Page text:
Kepler Planet-Hunting Spacecraft Bounces Back After Glitch

Kepler Space Telescope: Artist's Concept
Artist's concept of NASA's Kepler space telescope, which has discovered more than 1,000 exoplanets since its March 2009 launch. (Image credit: NASA Ames/JPL-Caltech/T Pyle)

NASA's Kepler spacecraft, the most prolific exoplanet hunter of all time, has bounced back from a mysterious glitch and may be able to resume operations soon.

Mission managers succeeded in getting Kepler out of "emergency mode" (EM) Sunday (April 10), and the space telescope is in a stable state with its antenna pointed toward Earth, allowing communications to resume.

"Once data is on the ground, the team will thoroughly assess all onboard systems to ensure the spacecraft is healthy enough to return to science mode and begin the K2 mission's microlensing observing campaign, called Campaign 9," Kepler mission manager Charlie Sobeck, of NASA's Ames Research Center in Moffett Field, California, said in a statement. "This checkout is anticipated to continue through the week." [Gallery: A World of Kepler Planets]

Kepler's handlers discovered on Thursday (April 7) that the spacecraft had gone into EM — the lowest operational mode — for the first time ever. They still don't know what caused the anomaly, though they have ruled out some possibilities.

For example, Kepler went into EM about 14 hours before a planned maneuver that would have pointed the spacecraft toward the center of the Milky Way galaxy for the above-mentioned Campaign 9. So the team doesn't think the maneuver, or the observatory's orientation-maintaining reaction wheels, were responsible.

"An investigation into what caused the event will be pursued in parallel, with a priority on returning the spacecraft to science operations," Sobeck wrote.

The $600 million Kepler mission launched in March 2009, tasked with determining how commonly Earth-like planets occur around the Milky Way. The observatory has been incredibly successful, spotting more than 1,000 confirmed exoplanets to date — more than half of all known alien worlds — as well as 3,500 additional "candidates," the vast majority of which will likely turn out to be the real deal.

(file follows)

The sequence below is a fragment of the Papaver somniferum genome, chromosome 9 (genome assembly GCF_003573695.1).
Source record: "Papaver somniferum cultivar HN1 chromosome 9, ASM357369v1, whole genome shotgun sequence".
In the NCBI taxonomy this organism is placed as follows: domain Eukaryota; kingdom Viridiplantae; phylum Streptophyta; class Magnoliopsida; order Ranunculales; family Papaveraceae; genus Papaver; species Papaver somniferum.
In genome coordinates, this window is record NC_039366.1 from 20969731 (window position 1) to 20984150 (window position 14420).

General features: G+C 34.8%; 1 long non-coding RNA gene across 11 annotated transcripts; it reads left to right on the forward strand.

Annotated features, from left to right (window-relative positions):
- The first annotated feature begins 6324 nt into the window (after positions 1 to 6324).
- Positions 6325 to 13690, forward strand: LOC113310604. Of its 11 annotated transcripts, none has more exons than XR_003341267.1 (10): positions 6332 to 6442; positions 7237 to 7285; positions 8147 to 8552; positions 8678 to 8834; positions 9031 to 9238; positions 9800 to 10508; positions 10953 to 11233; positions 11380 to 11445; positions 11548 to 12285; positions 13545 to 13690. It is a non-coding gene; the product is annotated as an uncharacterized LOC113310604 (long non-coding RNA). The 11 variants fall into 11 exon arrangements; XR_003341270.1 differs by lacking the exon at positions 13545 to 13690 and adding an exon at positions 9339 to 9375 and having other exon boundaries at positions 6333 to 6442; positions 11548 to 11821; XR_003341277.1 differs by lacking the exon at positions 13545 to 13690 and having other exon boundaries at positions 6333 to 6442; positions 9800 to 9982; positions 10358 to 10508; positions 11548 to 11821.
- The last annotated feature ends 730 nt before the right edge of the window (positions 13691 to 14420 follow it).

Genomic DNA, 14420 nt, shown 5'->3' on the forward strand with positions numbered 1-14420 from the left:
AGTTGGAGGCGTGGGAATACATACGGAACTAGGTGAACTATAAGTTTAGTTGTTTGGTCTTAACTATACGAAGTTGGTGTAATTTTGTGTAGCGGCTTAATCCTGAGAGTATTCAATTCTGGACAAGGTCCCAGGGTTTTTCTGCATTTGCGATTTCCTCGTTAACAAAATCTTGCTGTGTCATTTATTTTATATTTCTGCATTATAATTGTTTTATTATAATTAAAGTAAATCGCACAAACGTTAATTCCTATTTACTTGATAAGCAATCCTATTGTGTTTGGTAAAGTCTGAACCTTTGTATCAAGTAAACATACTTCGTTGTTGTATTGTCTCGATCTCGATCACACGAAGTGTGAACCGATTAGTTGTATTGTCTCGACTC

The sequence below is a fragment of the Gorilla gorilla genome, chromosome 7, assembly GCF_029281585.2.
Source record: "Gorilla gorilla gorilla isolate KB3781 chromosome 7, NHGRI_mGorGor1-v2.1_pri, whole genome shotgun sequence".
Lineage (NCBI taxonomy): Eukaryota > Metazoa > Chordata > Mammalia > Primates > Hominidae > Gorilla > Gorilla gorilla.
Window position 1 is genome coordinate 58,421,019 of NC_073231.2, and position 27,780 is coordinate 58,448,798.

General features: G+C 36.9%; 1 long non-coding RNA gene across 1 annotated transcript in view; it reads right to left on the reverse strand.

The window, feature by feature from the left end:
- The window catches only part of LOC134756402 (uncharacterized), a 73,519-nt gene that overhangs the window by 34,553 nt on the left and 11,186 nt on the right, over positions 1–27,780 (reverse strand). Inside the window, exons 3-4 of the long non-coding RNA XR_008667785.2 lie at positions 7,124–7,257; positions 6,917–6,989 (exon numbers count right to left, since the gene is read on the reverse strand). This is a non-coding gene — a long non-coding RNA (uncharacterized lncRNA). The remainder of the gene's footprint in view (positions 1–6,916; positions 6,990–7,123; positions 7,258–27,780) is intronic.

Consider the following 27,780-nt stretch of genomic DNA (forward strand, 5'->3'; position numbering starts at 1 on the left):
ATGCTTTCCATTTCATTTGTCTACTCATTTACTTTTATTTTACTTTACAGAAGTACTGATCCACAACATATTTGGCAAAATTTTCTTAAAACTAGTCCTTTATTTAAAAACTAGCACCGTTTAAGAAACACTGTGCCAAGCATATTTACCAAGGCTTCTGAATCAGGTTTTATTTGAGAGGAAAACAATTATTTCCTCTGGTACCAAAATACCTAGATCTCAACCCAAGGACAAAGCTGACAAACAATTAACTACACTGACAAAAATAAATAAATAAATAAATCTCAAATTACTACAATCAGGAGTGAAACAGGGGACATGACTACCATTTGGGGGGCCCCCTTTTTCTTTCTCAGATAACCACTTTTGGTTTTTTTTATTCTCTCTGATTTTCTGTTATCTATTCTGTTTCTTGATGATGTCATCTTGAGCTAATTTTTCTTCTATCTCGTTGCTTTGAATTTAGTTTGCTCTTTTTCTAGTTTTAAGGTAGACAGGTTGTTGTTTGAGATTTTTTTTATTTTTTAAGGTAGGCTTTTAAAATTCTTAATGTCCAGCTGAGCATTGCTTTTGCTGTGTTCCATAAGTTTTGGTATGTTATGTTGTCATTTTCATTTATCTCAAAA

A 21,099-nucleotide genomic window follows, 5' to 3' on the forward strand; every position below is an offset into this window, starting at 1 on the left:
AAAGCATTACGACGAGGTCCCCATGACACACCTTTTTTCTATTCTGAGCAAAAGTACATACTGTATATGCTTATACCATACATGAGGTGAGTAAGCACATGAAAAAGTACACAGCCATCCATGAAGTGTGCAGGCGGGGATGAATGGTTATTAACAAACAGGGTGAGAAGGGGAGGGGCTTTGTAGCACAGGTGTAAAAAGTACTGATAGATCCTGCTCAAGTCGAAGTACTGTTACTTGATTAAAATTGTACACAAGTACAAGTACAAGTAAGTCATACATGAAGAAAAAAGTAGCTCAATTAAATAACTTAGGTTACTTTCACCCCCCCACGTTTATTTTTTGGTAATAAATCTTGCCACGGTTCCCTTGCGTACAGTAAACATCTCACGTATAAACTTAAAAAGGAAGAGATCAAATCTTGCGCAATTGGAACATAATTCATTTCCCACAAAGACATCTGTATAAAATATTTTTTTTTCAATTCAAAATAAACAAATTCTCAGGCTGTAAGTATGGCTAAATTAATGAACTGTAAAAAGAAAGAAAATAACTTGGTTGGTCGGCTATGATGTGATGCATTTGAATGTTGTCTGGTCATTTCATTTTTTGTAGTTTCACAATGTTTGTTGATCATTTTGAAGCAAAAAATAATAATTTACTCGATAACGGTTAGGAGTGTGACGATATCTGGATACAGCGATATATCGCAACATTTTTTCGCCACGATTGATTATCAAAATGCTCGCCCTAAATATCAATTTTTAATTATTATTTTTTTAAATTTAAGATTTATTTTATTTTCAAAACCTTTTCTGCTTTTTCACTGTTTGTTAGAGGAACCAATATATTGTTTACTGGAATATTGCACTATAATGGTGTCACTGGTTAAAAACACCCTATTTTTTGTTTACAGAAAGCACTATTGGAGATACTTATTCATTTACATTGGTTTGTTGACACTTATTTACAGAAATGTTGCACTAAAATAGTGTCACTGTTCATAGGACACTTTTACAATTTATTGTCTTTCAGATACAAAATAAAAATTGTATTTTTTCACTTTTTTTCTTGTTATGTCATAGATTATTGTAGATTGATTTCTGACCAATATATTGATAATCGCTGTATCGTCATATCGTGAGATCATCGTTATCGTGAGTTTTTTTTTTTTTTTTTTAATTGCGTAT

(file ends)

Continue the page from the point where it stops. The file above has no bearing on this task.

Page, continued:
In May 2013, the second of Kepler's four reaction wheels failed, ending the spacecraft's original planet hunt. But mission team members figured out how to stabilize Kepler with the aid of sunlight pressure, and the spacecraft began the new K2 mission in 2014.

Kepler is still hunting for exoplanets — which it does by noting the tiny brightness dips caused when alien worlds pass in front of their stars from the spacecraft's perspective — during K2, but on a more limited scale. The observatory is also studying a wide range of cosmic objects and phenomena, including supernovae and bodies in our own solar system such as asteroids and comets, during a series of K2 "campaigns."

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Mike Wall
Senior Space Writer

Michael Wall is a Senior Space Writer with and joined the team in 2010. He primarily covers exoplanets, spaceflight and military space, but has been known to dabble in the space art beat. His book about the search for alien life, "Out There," was published on Nov. 13, 2018. Before becoming a science writer, Michael worked as a herpetologist and wildlife biologist. He has a Ph.D. in evolutionary biology from the University of Sydney, Australia, a bachelor's degree from the University of Arizona, and a graduate certificate in science writing from the University of California, Santa Cruz. To find out what his latest project is, you can follow Michael on Twitter.